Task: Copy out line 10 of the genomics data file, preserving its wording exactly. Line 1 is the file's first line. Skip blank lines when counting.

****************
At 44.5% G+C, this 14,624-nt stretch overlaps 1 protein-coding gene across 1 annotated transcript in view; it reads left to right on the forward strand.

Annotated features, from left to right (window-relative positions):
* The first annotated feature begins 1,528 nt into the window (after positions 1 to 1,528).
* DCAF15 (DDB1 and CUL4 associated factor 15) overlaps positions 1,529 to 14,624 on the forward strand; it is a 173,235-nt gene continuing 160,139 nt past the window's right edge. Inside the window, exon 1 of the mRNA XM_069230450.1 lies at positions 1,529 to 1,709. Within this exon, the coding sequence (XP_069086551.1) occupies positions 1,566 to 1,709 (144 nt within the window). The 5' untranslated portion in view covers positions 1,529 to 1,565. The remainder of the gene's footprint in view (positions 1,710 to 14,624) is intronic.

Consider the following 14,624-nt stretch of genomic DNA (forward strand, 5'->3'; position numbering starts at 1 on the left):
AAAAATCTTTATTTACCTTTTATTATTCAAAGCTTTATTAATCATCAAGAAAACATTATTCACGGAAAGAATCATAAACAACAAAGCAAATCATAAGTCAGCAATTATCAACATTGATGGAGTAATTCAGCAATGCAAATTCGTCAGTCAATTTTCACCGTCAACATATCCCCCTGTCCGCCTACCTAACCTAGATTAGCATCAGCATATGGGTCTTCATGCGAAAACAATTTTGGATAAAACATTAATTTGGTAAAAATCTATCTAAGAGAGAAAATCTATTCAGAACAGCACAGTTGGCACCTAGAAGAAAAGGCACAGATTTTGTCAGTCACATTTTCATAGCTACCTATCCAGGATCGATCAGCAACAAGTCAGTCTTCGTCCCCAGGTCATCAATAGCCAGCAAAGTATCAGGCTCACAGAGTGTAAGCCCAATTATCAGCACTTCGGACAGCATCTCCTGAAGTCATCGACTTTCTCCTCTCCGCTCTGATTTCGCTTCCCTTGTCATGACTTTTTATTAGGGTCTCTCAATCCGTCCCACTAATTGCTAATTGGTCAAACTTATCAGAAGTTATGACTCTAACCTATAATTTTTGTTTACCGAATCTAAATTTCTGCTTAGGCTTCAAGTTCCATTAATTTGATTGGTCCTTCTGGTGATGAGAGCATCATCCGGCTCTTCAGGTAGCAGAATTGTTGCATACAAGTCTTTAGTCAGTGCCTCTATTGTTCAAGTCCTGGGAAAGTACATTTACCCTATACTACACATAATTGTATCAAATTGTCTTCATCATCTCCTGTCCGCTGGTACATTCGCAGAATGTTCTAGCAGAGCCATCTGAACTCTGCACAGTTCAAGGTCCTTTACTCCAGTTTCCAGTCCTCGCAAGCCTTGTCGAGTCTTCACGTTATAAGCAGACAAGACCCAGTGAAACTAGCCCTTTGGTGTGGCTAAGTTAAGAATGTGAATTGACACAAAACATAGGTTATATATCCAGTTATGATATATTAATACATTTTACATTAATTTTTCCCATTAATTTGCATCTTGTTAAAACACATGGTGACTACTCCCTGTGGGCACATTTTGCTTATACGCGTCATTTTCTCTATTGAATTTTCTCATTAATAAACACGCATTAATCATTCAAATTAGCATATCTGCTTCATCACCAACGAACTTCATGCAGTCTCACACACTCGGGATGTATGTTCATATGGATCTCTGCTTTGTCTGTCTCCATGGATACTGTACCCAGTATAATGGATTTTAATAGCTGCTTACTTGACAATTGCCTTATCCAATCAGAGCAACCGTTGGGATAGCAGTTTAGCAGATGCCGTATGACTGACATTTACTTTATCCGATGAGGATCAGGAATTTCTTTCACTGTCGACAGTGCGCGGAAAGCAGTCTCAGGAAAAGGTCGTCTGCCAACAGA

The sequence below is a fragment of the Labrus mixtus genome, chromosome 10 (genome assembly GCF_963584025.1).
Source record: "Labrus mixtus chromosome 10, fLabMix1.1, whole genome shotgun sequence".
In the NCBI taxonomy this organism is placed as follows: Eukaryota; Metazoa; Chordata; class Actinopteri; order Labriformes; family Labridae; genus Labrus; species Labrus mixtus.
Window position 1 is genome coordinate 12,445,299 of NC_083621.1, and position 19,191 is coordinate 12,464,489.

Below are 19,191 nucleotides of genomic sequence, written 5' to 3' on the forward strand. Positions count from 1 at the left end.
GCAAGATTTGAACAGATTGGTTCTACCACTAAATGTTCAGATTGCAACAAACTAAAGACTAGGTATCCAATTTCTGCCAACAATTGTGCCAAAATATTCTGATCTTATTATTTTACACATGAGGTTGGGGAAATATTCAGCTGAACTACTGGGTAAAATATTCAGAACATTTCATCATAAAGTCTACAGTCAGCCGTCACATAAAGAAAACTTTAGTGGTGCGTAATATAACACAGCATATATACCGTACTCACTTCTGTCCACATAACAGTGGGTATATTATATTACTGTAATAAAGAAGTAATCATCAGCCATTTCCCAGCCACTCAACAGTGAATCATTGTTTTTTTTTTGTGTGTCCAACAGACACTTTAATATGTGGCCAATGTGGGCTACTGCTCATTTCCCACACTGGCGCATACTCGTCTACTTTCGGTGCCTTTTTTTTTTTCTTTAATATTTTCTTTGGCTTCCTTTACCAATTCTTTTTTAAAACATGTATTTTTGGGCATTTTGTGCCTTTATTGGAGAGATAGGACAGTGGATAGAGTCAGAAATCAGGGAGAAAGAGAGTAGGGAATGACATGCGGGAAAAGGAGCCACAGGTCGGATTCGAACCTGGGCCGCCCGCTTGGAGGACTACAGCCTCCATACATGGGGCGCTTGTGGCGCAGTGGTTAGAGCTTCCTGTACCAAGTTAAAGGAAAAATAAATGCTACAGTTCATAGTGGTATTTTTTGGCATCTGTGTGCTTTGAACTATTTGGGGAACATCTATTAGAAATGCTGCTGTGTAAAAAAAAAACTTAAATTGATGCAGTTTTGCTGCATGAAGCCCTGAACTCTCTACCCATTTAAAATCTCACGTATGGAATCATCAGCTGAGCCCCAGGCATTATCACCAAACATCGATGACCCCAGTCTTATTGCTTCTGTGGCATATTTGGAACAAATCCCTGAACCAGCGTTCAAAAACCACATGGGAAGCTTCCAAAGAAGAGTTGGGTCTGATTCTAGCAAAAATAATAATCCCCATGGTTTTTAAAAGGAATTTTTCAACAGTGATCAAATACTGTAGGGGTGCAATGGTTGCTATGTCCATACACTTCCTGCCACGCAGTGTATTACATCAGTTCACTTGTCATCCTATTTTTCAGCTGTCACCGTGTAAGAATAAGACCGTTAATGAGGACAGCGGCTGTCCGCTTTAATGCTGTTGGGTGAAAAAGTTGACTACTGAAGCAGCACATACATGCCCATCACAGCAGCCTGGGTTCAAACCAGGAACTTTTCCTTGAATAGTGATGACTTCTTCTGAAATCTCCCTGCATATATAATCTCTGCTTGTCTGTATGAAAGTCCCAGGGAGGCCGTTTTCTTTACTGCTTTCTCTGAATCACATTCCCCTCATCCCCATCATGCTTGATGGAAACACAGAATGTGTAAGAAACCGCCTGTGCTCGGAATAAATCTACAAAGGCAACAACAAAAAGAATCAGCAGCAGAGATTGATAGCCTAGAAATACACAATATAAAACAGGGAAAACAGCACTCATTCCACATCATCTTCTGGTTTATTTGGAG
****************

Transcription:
Window position 1 is genome coordinate 12,445,299 of NC_083621.1, and position 19,191 is coordinate 12,464,489.